The Apprentice: One Championship Edition is reality workplace drama at its finest

The boss Chatri Sityodtong in The Apprentice: One Championship Edition. (Screenshot from Netflix)
The boss Chatri Sityodtong in The Apprentice: One Championship Edition. (Screenshot from Netflix)

The Apprentice, but with an Asian twist, was recently released on Netflix.

The Apprentice: One Championship Edition was modelled after the reality TV series that famously featured Donald Trump pitting contestants against each other for a chance to work for him.

This time, instead of Trump, it's One Championship CEO, Chatri Sityodtong, offering a coveted job at his company.

One Championship, a Singapore-based company which Chatri built into a billion-dollar sports media property, is the largest martial arts organisation in the world.

The winner of the contest walked away with US$250,000 and the job of Chatri's chief of staff for a year.

The show had aired on AXN last year, but was later picked up by Netflix. (So avoid articles about the show if you don't want to find out who the winner is before you finish watching the series!)

The Apprentice: One Championship Edition was created and produced by the company itself. That's smart marketing, mind you – but it's also good entertainment, since the show reached the top of Netflix Singapore's daily Top 10 ranking a week after it was released on Netflix.

Filmed in Singapore

Fully shot in Singapore, the show's locations included Andaz Hotel, Sentosa, and the Singapore Sports Hub.

The show has pretty much the same format as the original Apprentice. 16 candidates from 11 countries participated in a series of physical challenges and business tasks for the top prize.

Contestants on The Apprentice: One Championship Edition. (Screenshot from Netflix)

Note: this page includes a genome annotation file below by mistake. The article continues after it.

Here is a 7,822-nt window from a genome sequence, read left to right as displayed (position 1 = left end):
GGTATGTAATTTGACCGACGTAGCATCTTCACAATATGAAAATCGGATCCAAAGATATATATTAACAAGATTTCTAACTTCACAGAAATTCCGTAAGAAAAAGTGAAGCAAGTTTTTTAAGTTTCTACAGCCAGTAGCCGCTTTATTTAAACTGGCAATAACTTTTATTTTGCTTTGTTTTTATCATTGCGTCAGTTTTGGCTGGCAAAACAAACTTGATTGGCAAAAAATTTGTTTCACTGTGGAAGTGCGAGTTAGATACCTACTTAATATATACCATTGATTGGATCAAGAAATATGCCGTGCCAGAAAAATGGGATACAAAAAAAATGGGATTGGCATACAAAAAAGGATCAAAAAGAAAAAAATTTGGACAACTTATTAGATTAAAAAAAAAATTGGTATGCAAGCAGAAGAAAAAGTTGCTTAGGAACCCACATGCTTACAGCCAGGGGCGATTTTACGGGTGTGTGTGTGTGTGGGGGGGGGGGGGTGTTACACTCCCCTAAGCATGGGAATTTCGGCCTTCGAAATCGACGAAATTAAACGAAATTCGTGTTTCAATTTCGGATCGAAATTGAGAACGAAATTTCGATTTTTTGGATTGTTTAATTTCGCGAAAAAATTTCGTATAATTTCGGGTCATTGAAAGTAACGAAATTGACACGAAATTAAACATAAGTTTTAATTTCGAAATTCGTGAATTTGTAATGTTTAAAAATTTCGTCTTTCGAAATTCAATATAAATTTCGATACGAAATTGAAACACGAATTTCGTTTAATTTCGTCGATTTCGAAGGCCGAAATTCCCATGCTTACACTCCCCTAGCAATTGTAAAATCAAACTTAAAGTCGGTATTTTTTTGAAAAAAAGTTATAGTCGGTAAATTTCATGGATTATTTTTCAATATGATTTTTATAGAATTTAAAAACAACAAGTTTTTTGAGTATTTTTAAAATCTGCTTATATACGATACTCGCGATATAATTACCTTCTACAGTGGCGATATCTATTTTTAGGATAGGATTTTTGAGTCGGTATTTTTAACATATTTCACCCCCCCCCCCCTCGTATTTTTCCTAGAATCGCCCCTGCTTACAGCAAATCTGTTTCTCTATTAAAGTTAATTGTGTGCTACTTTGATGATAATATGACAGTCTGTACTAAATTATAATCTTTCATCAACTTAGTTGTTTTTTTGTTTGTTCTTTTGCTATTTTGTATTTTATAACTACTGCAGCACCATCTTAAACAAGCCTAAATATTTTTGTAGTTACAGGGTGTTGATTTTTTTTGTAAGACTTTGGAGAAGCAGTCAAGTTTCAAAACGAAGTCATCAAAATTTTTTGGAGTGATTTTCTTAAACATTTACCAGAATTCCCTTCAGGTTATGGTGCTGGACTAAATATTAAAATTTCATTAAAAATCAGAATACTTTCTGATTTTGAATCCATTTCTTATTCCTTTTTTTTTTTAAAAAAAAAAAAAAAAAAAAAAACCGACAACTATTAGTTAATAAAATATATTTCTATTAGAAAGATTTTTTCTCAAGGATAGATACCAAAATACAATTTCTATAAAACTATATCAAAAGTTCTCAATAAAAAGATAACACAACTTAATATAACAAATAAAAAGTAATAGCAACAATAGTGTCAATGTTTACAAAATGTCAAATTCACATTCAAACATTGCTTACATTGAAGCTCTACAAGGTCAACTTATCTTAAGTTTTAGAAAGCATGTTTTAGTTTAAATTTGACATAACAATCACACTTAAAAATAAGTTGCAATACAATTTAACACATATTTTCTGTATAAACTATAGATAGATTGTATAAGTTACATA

Contestants on The Apprentice: One Championship Edition. (Screenshot from Netflix)

Unlike on the American version of The Apprentice, this version featured diverse contestants from around the world. Candidates came from Germany, Singapore, the Philippines, Indonesia, Japan, India, Russia, the United States, New Zealand, Venezuela, and Thailand.

I don't watch martial arts competitions, but I didn't need to in order to appreciate the show.

Anyone who has worked and had to interact with colleagues in an organisation can appreciate the drama that ensues – because at its heart, this is really a workplace drama, but in a reality TV format.

Workplace politics

Week after week, contestants have to work together on business projects. They backstab each other, form alliances, and generally drive each other crazy because of their cunning, ego or incompetence – basically, what happens in most people's workplaces.

For example, there's Clinton from New Zealand, who became Public Enemy No. 1 because, in the words of Chatri as well as his teammates, he was an egoistic "bullsh*tter" who constantly lied and hardly did any work.

Then there's Eugene from the US, who's over-enthusiastic but disorganised, who Chatri initially saves from elimination because of his sob story about how Chatri and martial arts were his greatest inspiration in life.

There's a reason The Office was the most-watched TV show – people can't get enough of workplace dramas!

It's catharsis for people who can't vent their frustrations in their actual offices – if you can't see your colleagues in real life get fired, it's vicariously satisfying to see their reality TV counterparts get fired on TV.

The Apprentice: One Championship Edition just got picked up for Season 2, so gear up for more boardroom drama coming your way!

Spoiler alert: Bonus quotes from Season 1 winner

We reached out to the winner of this season of The Apprentice: One Championship Edition, Jessica Ramella, to ask her about what it's been like to work with Chatri.

Ramella said, "I've learnt a lot from Chatri about how to run a company of this size, and how to make important decisions on the fly, as well as focusing on priorities. Chatri is incredibly good at making sure that while there's a lot of ideas and things that we need to do, we need to concentrate on those that will serve our goals. If they don’t, they will not matter.

"I've also learned a lot about having a growth mindset, learning what your shortcomings are, acknowledging them and then pushing forward. Everything I have learnt so far with regards to e-commerce, martial arts, even One Championship as a whole, has been really exciting and challenging."

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